Modifiers aren’t our only option either. A lot of games use rerolls as a means to provide reliability. If you’re happy that your game won’t be slowed down too much by the extra decision and roll step involved in having one then providing them can be a way to distinguish risky but dynamic actions from reliable less dynamic ones. That way we can still give our grenade a huge dice pool but make our sniper rifle’s smaller dice pool stick more closely to the bell curve – if the pool is smaller but less than half the size then providing one reroll makes it effectively larger in terms of reliability – so it can be small for the visceral action of picking dice up and doing things with them but large in the abstract mathematical sense of how it actually behaves.
Finally – the most important thing to consider is how a game breaks free of a fail/success binary. The examples above talked about “Roll one hit to succeed” but even in the Zombicide example, there’s a reason to roll more than one hit. If the player scores several hits they kill several zombies – good times.
This feeds into the theme as well. It means that “3D6 5+” has an advantage over “1D6 3+” not only in having a better average and being able to more consistently score a success – but also in that it can potentially kill up to 3 zombies where the other version will only ever kill 1.
It didn’t have to be this way – the rule could have been “Look at only the highest dice, if it’s below the target number nothing happens, otherwise it kills a zombie plus an additional zombie for each point it exceeds the target by”. Then a 3+ could kill up to 4 zombies and 5+ could only get 2 even if it had lots of dice.
The rule makes sense for that game – it’s intuitive that a spray of automatic fire could kill several zombies were one very well placed shot usually wouldn’t – but perhaps your game isn’t about shooting zombies. Perhaps your player is rolling for their ad campaign to convince the nation that keeping the planet inhabitable to humans is more important than saving a few quid on groceries. If your critical success is “Convinced some persuasive celebrity” then maybe a “Brute force the campaign with lots of money” approach should roll lots of dice and be consistently effective, but you want the best chance of a critical effect to lie with a “Carefully targetted ads” approach.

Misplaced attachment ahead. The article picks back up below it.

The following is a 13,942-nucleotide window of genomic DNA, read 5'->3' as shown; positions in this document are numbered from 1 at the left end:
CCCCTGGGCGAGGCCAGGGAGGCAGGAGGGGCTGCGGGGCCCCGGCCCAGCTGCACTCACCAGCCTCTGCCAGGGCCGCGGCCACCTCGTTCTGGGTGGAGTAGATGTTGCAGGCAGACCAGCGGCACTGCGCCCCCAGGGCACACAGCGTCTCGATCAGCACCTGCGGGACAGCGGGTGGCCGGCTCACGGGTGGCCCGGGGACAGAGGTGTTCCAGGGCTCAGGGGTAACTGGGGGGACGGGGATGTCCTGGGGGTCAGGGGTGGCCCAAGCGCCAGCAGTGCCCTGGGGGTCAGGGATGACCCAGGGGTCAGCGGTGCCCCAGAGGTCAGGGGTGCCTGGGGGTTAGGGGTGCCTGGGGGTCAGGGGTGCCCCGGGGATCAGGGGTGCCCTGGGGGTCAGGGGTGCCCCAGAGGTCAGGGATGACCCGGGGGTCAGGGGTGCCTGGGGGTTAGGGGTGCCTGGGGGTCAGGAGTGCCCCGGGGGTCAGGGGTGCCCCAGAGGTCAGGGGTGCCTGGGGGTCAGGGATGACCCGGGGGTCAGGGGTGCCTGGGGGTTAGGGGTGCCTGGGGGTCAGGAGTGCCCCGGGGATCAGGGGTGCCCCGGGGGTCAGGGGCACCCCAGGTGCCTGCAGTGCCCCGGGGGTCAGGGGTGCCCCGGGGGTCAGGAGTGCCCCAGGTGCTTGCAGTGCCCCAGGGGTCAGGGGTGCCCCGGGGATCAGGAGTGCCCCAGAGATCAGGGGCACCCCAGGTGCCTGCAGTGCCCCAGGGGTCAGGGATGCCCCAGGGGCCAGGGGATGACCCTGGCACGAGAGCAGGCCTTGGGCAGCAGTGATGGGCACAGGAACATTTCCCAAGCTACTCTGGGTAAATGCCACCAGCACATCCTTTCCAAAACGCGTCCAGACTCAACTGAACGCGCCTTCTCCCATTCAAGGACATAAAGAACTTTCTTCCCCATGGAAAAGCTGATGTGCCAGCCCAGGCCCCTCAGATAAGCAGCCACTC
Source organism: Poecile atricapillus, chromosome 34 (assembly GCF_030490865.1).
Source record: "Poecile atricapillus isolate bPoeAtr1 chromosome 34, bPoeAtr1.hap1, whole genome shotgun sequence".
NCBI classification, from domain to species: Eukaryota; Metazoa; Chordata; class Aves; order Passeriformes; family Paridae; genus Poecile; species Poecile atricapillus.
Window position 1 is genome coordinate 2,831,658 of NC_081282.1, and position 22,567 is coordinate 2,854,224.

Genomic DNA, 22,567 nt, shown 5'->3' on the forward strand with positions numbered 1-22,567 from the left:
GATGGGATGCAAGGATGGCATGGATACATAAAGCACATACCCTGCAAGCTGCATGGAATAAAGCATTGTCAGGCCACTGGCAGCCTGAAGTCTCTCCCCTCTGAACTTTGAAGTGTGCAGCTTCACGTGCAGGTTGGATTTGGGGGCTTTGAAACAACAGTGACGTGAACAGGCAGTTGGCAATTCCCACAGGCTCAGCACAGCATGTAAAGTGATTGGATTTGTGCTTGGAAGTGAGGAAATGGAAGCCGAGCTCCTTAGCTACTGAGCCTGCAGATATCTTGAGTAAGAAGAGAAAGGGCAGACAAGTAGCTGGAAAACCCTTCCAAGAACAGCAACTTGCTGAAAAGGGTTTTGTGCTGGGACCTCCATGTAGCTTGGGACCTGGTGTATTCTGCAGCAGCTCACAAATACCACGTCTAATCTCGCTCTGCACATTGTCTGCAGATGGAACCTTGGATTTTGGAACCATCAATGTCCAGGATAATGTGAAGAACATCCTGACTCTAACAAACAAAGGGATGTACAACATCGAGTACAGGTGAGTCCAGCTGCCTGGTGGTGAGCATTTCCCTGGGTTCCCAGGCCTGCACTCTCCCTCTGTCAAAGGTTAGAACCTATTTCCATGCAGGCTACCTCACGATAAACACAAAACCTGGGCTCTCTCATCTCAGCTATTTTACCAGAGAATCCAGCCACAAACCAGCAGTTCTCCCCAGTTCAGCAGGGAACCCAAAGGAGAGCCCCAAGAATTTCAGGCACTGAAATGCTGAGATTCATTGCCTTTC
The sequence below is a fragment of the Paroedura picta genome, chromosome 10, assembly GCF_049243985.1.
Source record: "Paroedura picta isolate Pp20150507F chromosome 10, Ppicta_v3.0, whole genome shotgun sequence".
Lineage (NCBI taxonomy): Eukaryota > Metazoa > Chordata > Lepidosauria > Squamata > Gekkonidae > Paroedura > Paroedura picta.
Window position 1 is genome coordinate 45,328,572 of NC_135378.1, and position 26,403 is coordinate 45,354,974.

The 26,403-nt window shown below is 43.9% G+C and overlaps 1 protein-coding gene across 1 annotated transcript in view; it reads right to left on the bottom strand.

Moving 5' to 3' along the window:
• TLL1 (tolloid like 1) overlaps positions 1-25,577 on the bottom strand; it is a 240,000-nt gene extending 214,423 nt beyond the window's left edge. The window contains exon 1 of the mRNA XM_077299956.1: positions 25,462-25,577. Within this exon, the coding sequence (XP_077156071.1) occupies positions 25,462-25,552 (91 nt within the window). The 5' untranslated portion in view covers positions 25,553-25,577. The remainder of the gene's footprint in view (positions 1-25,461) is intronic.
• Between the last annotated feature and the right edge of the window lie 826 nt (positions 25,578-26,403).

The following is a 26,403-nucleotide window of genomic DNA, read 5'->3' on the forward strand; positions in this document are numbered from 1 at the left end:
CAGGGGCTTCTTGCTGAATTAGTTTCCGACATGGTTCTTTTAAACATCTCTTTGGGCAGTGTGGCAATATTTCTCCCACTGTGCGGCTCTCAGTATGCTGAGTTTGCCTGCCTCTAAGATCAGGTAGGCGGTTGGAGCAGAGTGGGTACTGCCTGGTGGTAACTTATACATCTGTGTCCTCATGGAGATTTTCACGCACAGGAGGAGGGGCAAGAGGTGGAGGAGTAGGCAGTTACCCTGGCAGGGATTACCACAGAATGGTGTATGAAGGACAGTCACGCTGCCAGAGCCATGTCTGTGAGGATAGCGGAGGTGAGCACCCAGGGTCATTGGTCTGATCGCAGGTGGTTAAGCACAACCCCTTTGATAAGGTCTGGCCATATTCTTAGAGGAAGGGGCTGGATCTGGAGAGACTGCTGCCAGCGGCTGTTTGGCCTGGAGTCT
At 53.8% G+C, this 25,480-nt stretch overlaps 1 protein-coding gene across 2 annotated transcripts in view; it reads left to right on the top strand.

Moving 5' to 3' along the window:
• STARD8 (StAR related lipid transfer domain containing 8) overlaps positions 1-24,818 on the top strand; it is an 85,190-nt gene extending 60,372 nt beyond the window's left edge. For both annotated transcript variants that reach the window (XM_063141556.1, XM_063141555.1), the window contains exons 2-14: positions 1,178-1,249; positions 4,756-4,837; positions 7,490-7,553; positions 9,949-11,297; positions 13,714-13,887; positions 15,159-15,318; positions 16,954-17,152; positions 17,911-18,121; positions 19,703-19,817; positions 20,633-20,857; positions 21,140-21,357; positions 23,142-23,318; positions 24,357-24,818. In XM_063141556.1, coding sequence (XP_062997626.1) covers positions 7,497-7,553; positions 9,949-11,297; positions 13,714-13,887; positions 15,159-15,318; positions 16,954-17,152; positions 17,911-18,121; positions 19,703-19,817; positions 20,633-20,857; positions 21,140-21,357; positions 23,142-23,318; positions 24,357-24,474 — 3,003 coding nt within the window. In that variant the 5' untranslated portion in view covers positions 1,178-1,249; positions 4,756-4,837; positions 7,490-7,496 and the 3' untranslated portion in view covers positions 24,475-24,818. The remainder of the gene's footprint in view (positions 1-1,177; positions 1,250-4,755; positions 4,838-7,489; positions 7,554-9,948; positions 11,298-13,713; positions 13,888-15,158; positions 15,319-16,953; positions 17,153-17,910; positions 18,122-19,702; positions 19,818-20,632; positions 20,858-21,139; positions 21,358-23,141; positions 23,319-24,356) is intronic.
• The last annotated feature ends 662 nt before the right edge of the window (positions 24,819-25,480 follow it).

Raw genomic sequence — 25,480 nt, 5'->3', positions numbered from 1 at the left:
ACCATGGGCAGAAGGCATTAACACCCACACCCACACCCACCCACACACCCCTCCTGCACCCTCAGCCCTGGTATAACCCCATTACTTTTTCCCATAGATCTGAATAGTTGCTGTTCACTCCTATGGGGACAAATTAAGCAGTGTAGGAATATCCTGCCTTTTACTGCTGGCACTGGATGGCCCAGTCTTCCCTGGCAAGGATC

There’s not only one way to do these things – the point of this article is to remind us to be conscious of them. There are a hundred ways to resolve “I’d like the player to throw some randomisers to see if this works” into a rule. It’s worth taking the time to pick the one that not only makes your game work best as an abstract mathematical model, but also the one that’ll help players to be invested in the theme and for the things that happen to seem like they intuitively make sense from the actions the mechanics are describing.
I devised a dice system for an adventure archaeology game I’m working on that, to my surprise, seems not to have been done before, at least not that I’m aware. It’s simple: compare the result of the die to the degree of the skill that’s being tested, and if it’s less than or equal, you get to increase the ‘success track’ by the number of the die roll. And there’s a parallel effect with a ‘negative’ die that you roll at the same time.
Nearly all die resolution systems that I can think of are hit-based, but as you suggest in the end, there might be interesting things that can be unlocked by different approaches to dice. In the case of my game, at least, it let us switch from a bucket o’ dice approach to a pair of dice.
Hmm, I can think of dozens of games that use a system of “Roll 2 dice, add them together, if they’re under the skill you succeed” but I’m not sure I can think of one where you roll 2 dice and compare them independently, one increasing success and the other increasing failure. The closest I can think of is maybe Space Hulk overwatch – there you roll 2 dice and take the results independently, one causing a hit if it’s high enough and the other causing a jam if … well if its jam enough becuase it’s a pointless custom dice 😉